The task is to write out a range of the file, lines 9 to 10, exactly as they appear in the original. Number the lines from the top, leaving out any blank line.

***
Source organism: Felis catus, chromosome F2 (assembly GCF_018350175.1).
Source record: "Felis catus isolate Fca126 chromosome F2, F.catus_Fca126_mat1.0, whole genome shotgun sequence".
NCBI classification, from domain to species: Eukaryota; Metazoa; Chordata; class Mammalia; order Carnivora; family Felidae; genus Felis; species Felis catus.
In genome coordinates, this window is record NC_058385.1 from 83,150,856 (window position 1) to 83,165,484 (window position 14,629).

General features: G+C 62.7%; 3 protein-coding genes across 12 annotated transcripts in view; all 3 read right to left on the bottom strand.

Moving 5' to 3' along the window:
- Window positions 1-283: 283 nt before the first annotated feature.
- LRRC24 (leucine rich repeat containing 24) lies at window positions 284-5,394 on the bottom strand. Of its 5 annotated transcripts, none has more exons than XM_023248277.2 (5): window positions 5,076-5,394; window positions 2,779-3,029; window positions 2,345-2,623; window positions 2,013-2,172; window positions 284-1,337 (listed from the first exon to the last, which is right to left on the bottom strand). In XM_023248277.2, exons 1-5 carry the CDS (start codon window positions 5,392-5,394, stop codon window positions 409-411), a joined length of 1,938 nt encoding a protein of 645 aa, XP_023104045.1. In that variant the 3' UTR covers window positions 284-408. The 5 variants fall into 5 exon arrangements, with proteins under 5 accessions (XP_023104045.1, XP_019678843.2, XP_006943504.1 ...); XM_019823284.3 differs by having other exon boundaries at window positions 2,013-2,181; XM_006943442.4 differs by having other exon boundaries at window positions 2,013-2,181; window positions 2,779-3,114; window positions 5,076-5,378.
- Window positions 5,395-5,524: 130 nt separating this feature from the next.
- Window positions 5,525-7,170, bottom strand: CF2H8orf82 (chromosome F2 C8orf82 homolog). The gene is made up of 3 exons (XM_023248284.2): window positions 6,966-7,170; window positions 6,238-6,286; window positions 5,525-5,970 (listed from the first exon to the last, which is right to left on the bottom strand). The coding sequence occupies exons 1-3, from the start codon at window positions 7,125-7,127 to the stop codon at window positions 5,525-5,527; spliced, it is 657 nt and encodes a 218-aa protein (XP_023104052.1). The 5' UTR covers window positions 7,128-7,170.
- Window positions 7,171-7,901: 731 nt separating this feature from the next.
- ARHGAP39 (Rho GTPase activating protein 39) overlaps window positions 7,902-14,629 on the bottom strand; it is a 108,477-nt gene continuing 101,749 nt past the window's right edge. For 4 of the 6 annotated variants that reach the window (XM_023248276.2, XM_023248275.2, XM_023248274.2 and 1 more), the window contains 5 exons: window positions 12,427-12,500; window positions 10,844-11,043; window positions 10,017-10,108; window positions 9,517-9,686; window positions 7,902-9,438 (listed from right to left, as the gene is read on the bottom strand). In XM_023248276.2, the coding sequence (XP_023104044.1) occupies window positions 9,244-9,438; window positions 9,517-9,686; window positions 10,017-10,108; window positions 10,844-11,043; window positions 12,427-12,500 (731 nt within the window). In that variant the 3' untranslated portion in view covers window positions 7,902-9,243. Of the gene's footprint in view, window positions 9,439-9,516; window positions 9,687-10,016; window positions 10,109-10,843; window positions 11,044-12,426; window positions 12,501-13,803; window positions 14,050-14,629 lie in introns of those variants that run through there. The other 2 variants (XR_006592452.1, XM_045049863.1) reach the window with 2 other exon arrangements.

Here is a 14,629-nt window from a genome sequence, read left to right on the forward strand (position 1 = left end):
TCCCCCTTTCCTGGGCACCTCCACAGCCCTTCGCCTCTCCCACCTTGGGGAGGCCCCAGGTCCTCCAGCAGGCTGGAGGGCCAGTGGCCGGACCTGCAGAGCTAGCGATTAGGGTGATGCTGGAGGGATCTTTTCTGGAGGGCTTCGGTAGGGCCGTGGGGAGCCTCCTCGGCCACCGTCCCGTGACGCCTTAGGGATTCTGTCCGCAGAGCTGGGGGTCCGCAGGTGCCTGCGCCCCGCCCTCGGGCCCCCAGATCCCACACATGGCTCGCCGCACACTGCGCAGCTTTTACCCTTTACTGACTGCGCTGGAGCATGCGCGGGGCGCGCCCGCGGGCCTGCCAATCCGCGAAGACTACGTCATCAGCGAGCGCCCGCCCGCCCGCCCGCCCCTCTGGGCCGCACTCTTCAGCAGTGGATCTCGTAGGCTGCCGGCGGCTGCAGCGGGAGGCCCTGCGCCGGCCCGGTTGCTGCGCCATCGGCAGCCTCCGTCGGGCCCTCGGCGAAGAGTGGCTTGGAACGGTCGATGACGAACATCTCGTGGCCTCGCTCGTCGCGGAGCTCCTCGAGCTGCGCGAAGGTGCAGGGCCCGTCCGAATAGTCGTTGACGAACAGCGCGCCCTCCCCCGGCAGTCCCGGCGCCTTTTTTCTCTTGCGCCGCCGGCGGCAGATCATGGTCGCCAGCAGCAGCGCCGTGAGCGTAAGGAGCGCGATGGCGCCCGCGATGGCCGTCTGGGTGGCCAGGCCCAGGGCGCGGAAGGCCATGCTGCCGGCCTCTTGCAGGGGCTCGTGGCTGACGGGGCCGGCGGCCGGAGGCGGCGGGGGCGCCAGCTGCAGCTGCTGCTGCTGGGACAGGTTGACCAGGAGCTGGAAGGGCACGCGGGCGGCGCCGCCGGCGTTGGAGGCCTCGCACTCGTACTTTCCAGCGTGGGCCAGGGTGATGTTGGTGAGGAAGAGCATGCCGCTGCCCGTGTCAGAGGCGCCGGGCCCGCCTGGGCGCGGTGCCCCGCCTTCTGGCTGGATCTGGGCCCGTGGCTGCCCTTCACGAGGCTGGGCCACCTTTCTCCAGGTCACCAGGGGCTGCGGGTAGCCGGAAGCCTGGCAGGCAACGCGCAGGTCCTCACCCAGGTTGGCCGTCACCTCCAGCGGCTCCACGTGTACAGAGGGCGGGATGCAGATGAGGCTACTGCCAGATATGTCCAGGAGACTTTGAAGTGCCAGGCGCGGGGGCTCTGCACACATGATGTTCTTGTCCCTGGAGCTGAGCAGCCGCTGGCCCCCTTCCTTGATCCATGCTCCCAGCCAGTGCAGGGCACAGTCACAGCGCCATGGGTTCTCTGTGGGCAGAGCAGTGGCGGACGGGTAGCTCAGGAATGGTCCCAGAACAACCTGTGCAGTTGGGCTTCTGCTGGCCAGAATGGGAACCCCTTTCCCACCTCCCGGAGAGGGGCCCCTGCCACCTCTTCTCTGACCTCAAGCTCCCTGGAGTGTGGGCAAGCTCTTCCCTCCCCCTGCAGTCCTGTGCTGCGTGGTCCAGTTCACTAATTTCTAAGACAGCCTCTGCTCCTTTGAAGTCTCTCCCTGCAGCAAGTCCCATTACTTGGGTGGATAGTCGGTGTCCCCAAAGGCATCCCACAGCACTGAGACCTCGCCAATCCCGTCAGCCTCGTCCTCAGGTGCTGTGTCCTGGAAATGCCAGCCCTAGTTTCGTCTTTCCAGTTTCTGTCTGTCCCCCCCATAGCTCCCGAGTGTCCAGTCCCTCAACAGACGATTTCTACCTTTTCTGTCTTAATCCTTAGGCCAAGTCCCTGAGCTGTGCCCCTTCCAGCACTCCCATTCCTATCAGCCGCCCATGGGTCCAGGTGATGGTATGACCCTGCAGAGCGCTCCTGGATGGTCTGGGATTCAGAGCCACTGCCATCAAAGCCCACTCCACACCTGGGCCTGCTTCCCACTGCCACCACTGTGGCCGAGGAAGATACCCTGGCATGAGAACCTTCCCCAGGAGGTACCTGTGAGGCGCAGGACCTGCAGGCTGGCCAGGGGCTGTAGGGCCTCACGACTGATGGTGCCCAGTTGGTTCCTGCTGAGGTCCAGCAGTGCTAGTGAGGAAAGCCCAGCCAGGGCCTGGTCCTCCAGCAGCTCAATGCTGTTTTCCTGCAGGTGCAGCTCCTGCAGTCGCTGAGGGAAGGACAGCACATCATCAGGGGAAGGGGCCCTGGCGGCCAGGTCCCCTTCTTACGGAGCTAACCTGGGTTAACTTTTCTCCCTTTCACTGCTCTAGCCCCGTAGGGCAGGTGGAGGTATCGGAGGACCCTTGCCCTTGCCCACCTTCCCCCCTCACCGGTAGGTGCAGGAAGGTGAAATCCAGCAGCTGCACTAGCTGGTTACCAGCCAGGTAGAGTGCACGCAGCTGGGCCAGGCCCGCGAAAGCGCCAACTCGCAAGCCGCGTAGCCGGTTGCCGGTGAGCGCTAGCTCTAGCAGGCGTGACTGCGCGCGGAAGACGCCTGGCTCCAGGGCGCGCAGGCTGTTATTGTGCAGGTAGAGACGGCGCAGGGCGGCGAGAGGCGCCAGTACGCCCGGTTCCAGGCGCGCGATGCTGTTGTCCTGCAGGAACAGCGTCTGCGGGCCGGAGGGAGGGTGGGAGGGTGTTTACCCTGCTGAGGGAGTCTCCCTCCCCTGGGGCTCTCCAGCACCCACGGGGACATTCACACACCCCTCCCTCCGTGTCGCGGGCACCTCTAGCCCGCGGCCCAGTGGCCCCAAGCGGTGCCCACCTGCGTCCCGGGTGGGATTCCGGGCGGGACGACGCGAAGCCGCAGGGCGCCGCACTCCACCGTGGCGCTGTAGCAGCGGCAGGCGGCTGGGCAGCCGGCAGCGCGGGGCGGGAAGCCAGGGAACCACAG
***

- Window positions 5,395-5,524: 130 nt separating this feature from the next.
- Window positions 5,525-7,170, bottom strand: CF2H8orf82 (chromosome F2 C8orf82 homolog). The gene is made up of 3 exons (XM_023248284.2): window positions 6,966-7,170; window positions 6,238-6,286; window positions 5,525-5,970 (listed from the first exon to the last, which is right to left on the bottom strand). The coding sequence occupies exons 1-3, from the start codon at window positions 7,125-7,127 to the stop codon at window positions 5,525-5,527; spliced, it is 657 nt and encodes a 218-aa protein (XP_023104052.1). The 5' UTR covers window positions 7,128-7,170.